Concrete is among the most sustainable materials available today. So what exactly makes it “green,” and how is it made?
Michael McSweeney, president and CEO of the Cement Association of Canada, says that “the materials we produce – concrete and concrete products – are essential to all public infrastructure projects due to their renowned strength, durability, resilience and versatility. Far less well known is that our sector is also leading the clean economy transition, improving our environmental profile through constant innovation, and rapidly emerging as a massive cleantech opportunity.”
What is concrete made of?
Concrete is a mixture of paste and aggregates, a.k.a. rocks. Cement is the original material. The paste — composed of cement and water — covers all the finer and coarser rocks to create one cohesive mixture. (Or admixture!)
Basically, concrete is cement. Cement is water and rocks. New technology is constantly in development, incorporating additional organic and inorganic chemicals to improve the life and durability of the product. The world of construction takes science very seriously. Chlorides, sulfates, alkalis, and solids are common in water sources and we must regulate them to maintain the integrity of what we’re building. Many of them can degrade the aggregate. But we can also introduce these things — albeit in very different forms — in order to reinforce, as well.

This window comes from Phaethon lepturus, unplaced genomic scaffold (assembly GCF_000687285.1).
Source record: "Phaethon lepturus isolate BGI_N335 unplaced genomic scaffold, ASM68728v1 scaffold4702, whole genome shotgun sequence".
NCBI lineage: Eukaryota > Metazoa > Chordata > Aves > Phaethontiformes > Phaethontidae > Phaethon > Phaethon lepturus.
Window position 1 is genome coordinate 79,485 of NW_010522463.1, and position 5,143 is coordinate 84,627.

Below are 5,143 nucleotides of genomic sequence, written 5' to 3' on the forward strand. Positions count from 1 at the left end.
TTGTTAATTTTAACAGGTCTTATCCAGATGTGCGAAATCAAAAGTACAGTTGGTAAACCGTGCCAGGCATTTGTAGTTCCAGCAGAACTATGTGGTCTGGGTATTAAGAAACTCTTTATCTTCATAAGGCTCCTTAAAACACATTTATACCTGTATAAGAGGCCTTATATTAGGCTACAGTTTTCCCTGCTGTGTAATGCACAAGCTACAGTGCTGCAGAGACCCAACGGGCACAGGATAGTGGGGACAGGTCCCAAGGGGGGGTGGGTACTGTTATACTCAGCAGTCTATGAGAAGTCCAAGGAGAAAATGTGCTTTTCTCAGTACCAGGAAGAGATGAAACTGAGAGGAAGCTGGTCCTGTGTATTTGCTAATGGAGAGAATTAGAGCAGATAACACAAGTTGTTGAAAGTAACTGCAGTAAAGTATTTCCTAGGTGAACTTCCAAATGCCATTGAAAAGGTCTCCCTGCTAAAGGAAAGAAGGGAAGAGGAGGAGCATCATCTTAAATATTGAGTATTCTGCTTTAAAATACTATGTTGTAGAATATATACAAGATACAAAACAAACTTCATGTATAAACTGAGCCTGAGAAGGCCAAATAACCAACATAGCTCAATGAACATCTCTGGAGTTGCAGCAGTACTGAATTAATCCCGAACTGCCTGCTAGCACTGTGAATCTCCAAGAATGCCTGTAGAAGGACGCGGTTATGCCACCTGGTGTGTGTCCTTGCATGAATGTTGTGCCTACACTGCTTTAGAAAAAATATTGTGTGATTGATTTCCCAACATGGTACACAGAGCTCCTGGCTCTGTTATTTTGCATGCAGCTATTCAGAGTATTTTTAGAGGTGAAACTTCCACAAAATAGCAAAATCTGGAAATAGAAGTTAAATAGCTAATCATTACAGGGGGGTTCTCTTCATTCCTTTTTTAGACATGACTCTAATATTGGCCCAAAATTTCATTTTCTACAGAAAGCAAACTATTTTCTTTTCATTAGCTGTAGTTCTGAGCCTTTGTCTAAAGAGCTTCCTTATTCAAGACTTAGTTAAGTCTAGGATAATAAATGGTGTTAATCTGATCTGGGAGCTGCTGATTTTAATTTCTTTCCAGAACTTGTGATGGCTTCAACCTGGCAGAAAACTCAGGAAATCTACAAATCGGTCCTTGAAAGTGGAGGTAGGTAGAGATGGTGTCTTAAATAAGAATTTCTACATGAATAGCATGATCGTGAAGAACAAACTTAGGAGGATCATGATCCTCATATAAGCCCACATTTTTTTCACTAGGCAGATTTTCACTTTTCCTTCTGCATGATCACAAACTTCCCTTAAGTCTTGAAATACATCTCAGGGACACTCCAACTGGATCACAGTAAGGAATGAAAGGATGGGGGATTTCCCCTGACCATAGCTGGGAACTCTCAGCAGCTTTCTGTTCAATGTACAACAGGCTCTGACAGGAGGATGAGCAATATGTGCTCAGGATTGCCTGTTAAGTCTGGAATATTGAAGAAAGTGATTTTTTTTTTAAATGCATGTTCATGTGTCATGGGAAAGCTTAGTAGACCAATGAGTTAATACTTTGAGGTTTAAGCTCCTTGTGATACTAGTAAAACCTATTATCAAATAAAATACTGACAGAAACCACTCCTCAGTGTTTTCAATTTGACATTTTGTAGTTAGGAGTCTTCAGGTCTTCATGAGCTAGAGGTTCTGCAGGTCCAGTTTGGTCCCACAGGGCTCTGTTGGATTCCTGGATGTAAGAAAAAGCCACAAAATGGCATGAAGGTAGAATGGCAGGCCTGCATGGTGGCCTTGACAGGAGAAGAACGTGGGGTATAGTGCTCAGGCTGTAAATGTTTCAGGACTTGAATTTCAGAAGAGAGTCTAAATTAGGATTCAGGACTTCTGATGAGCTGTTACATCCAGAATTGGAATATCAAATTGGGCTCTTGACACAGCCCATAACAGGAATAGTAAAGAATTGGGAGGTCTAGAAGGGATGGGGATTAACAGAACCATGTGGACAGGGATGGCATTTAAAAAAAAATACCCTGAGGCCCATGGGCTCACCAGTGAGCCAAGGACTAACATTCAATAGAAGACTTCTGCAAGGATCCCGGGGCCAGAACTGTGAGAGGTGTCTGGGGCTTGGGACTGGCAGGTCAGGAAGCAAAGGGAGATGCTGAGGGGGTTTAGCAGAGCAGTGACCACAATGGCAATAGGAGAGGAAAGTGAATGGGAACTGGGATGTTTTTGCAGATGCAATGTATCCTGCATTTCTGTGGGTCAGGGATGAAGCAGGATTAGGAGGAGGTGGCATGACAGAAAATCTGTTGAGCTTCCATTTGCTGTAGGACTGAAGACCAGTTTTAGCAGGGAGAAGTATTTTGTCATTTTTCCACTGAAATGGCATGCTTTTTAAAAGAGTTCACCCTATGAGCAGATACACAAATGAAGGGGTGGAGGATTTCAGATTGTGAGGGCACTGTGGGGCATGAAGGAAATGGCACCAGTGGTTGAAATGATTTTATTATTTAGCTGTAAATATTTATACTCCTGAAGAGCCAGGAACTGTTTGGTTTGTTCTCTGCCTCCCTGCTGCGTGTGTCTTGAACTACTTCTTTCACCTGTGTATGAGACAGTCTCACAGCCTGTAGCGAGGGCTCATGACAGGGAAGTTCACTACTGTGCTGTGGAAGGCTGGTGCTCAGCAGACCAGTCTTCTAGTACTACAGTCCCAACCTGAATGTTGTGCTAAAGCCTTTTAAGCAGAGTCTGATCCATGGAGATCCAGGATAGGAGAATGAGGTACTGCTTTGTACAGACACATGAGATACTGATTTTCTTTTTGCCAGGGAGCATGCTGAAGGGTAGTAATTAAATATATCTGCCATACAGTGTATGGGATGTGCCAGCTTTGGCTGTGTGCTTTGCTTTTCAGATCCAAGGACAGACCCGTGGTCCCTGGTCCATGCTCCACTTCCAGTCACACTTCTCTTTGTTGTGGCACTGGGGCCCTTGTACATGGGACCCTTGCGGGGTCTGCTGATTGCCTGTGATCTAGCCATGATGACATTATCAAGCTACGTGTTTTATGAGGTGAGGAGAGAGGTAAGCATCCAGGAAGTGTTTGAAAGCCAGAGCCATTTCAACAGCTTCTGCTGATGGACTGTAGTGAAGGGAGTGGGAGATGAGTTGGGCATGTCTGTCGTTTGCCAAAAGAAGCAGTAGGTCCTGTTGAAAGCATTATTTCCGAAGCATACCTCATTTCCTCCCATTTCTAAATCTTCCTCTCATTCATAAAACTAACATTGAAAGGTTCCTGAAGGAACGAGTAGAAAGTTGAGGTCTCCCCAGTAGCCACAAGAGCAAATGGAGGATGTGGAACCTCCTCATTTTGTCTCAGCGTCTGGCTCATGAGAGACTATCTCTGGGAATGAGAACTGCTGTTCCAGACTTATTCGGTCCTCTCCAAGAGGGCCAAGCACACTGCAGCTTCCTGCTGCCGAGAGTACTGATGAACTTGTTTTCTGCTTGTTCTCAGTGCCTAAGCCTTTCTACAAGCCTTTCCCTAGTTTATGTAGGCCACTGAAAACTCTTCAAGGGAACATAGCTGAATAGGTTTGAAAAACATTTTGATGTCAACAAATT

How is it made?
Cement is so simple — it’s made exactly as you’d expect!
We can be more technical about it here, though. It’s a fascinating process.
You “quarry” the key raw materials first. That’s the term for collecting them. Most common are limestone and clay. The rock is then crushed, though it’s a lengthy process. Because the raw materials are generally quite large, they undergo multiple phases where they’re gradually reduced until the aggregates are all roughly the same size.
Eventually, you combine the crushed rock with additional ingredients. This often includes iron ore or fly ash. Then it gets ground, mixed up, and fed to a cement kiln. It is heated many times over to remove other unwanted elements. After this, you grind it further still. Cement is incredibly fine!
We create concrete later via hydration. This is when the cement-and-water paste hardens up, gaining strength to form the thick, rocky mass that we call concrete.